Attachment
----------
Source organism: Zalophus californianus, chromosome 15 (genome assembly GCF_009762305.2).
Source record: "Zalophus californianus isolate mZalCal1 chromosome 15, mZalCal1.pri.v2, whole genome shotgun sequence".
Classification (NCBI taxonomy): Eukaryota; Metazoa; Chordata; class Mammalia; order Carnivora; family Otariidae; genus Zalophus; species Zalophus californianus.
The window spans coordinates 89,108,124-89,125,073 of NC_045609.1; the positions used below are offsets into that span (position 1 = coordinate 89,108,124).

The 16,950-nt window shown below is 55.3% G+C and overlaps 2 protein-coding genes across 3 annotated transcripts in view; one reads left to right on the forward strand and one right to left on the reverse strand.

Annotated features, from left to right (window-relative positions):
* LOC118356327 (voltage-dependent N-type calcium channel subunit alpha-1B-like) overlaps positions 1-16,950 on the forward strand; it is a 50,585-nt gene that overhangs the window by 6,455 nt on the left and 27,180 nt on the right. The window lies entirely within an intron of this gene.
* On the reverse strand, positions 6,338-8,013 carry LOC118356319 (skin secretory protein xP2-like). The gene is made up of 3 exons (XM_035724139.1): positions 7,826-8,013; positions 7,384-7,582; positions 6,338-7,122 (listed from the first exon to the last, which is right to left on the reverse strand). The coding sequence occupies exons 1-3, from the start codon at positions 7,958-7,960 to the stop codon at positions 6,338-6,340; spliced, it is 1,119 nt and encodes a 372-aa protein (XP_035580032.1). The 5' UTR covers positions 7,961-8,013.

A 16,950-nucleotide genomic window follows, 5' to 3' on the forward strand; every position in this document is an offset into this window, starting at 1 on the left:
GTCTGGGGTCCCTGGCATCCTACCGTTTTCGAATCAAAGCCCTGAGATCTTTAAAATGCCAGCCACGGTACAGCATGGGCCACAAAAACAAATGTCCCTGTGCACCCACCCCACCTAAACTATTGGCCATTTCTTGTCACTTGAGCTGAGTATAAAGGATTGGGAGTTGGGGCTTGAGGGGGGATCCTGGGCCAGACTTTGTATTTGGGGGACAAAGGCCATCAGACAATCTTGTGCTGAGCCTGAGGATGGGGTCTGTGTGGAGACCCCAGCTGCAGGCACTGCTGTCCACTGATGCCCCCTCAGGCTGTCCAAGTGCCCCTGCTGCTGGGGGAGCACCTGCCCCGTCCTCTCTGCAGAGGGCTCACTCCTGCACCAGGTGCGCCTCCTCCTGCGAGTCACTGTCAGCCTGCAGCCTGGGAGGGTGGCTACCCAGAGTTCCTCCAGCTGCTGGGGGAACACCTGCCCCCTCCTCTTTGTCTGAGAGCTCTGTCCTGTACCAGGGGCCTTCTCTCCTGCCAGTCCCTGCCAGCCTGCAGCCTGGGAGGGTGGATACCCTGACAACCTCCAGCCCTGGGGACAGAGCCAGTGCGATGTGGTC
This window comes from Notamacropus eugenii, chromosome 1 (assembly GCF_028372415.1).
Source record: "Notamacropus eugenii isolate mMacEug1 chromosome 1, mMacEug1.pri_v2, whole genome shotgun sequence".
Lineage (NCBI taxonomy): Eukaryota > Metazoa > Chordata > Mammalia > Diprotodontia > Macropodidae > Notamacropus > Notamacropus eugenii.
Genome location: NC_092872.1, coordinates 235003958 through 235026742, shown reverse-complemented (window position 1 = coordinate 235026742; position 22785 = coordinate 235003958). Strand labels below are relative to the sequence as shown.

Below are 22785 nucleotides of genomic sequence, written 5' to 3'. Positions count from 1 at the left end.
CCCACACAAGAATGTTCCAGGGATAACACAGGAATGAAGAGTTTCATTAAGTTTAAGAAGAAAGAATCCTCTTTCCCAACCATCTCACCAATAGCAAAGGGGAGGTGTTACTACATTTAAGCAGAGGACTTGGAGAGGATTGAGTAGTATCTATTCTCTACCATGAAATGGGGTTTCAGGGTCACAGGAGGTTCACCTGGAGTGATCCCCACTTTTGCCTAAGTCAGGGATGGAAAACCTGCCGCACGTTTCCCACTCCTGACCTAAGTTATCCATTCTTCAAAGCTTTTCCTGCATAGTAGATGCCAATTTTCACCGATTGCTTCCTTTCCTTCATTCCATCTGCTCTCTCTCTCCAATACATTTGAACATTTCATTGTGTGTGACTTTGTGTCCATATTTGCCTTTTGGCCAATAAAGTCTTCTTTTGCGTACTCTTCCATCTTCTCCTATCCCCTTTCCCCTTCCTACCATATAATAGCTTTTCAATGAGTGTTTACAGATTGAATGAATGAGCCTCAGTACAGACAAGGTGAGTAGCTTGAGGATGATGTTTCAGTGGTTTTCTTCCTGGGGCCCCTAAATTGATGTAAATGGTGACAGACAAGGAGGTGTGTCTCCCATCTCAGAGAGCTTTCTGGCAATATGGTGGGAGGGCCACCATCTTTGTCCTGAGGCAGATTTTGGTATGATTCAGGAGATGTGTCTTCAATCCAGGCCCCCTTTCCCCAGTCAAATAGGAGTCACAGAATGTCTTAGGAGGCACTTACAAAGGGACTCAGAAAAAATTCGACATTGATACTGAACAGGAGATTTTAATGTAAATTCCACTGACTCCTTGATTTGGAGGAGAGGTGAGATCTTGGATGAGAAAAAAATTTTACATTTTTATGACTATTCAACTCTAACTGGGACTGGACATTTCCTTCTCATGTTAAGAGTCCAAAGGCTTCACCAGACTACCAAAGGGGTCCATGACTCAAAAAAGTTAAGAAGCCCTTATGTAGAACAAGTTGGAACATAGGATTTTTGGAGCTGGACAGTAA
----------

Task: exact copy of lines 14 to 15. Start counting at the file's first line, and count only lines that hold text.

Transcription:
Genome location: NC_092872.1, coordinates 235003958 through 235026742, shown reverse-complemented (window position 1 = coordinate 235026742; position 22785 = coordinate 235003958). Strand labels below are relative to the sequence as shown.

Below are 22785 nucleotides of genomic sequence, written 5' to 3'. Positions count from 1 at the left end.